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Lithuanian presidential hopefuls vow to stand up to Russian threat

1 min

Lithuanians vote on Sunday in a presidential election expected to hand a new term to incumbent Gitanas Nauseda, a staunch supporter of Ukraine in its two-year war with Russia, following a campaign focusing on security concerns in the Baltic states.

Lithuanian President Gitanas Nauseda, Reuters/Ints Kalnins

Lithuanians vote on Sunday in a presidential election expected to hand a new term to incumbent Gitanas Nauseda, a staunch supporter of Ukraine in its two-year war with Russia, following a campaign focusing on security concerns in the Baltic states.

Polls close at 8 p.m. local time (1700 GMT), with results expected after midnight. If no candidate wins more than 50% - which is likely according to opinion surveys - a run-off vote will be held on May 26.

Nauseda, 59, a former senior economist at a top bank, has the support of 29% of voters, a recent Delfi/Spinter Tyrimai poll showed. His strongest challenger is Prime Minister Ingrida Simonyte, 49, the only woman running, with 14% of support.

Across the region, voters are worried the former Soviet republics that make up the Baltics, now members of the NATO military alliance and the European Union, could be the targets of Russian aggression in the future.

Just over half of Lithuanians believe a Russian attack is possible or even very likely, a ELTA/Baltijos Tyrimai poll has found. Lithuanian intelligence said in March Russia was on track to strengthen its military capabilities along its border with at NATO. Moscow has regularly dismissed Western suggestions that it might consider an attack on a NATO member as nonsense.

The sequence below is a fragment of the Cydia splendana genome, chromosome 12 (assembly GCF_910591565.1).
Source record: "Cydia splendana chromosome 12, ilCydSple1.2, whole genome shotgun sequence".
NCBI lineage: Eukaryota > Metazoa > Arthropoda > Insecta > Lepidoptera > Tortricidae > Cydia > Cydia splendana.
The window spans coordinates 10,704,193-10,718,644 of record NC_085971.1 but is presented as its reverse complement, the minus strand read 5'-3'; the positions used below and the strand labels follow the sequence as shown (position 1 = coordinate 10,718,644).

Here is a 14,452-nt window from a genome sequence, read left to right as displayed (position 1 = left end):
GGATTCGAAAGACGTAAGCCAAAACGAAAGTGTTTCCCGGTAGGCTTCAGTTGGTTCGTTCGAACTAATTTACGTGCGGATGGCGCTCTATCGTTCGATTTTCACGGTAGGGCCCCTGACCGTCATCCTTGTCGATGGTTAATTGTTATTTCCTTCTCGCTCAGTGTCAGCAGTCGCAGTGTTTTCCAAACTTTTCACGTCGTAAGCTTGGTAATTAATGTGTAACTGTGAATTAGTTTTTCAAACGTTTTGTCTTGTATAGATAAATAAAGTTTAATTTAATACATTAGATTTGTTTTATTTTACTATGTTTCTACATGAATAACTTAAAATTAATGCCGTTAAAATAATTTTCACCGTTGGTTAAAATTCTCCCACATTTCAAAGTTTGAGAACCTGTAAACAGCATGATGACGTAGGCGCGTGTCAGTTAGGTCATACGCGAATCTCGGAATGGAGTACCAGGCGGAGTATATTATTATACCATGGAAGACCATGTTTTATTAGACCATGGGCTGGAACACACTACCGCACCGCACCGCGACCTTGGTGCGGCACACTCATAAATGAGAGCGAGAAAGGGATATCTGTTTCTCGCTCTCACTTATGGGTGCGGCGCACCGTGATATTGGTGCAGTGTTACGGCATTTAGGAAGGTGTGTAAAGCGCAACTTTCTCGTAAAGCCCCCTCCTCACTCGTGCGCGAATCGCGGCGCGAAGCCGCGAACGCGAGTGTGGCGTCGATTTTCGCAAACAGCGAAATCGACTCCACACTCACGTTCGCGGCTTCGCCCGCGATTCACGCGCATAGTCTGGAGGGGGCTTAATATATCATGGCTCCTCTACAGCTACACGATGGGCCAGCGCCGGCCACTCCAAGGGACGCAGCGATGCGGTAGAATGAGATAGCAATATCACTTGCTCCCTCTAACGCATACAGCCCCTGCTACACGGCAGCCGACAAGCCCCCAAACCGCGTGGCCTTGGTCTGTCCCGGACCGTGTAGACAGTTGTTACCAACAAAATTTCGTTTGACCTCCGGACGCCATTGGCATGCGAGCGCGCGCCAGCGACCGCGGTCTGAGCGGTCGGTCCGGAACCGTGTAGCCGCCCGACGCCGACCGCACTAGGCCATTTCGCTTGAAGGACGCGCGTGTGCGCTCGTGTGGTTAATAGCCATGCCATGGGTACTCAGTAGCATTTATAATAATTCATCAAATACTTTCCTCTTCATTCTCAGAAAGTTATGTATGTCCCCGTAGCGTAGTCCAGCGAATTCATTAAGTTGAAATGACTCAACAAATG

FOOD STOCKPILES

Most of the candidates running in Sunday's election, including Simonyte and Nauseda, have told the national broadcaster they both keep food stockpiles at home ready in case of a military conflict.

"I am doing all I can to make sure it will not be needed," Nauseda said during a televised debate.

Both Nauseda and Simonyte support increasing defence spending to at least 3% of Lithuania's gross domestic product, from the 2.75% planned for this year, to pay for the modernisation of its army and infrastructure to support a brigade of German troops, and their families, that will be deployed in Lithuania and combat-ready from 2027.

While agreeing on Russia policy, the two top candidates differ on issues such as same-sex civil partnerships, which Nauseda opposes, and have a history of acrimonious bickering and refusing to speak to each other.

Lithuania's president has a semi-executive role, which includes heading the armed forces and chairing the supreme defence and national security policy body, and represents the country at the European Union and NATO summits.

In tandem with the government, the president sets foreign and security policy, can veto laws and has a say in the appointment of key officials such as judges, the chief prosecutor, the chief of defence and head of the central bank.

In 2019, Nauseda won a presidential election run-off against Simonyte, a former finance minister, with 66% of vote.

Simonyte is also facing a tough test in a general election this October, as government parties trail in the polls.

By Andrius Sytas

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